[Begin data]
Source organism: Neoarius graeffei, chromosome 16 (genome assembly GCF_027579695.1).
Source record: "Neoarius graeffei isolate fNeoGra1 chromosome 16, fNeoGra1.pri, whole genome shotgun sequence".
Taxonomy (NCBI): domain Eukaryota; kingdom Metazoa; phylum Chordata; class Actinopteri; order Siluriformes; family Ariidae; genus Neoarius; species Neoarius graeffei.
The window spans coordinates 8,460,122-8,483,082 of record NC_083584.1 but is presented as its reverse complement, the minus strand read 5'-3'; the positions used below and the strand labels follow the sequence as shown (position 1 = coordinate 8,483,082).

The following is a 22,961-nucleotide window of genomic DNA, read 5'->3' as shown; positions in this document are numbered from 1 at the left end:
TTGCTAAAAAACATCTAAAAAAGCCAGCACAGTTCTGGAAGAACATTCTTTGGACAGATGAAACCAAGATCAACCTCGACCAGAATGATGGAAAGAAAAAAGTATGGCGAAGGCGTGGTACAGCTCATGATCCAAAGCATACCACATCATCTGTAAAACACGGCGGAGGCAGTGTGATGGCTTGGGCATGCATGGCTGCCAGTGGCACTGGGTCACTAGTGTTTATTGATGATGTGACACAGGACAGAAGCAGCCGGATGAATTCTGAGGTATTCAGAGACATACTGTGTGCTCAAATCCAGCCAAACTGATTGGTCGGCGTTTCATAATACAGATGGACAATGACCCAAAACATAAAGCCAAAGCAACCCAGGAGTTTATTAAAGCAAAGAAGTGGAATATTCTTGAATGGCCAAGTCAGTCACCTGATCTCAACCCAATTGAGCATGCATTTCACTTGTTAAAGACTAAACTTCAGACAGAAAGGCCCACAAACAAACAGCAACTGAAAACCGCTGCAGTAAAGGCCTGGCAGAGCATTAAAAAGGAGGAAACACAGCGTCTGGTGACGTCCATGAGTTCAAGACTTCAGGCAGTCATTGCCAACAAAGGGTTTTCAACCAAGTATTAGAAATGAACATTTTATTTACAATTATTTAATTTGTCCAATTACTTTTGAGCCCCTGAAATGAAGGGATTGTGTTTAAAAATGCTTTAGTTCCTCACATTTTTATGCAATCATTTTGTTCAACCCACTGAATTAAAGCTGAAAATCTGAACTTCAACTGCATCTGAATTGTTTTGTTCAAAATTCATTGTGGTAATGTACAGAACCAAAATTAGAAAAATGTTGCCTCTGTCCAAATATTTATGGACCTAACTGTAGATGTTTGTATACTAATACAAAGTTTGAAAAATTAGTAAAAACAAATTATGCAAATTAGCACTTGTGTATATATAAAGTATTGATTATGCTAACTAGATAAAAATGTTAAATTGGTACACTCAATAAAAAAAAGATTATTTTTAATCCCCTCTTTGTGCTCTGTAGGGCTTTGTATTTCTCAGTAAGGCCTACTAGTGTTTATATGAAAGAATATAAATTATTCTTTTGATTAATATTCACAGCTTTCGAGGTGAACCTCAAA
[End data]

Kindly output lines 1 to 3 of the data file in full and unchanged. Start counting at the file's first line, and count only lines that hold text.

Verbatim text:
Source organism: Neoarius graeffei, chromosome 16 (genome assembly GCF_027579695.1).
Source record: "Neoarius graeffei isolate fNeoGra1 chromosome 16, fNeoGra1.pri, whole genome shotgun sequence".
Taxonomy (NCBI): domain Eukaryota; kingdom Metazoa; phylum Chordata; class Actinopteri; order Siluriformes; family Ariidae; genus Neoarius; species Neoarius graeffei.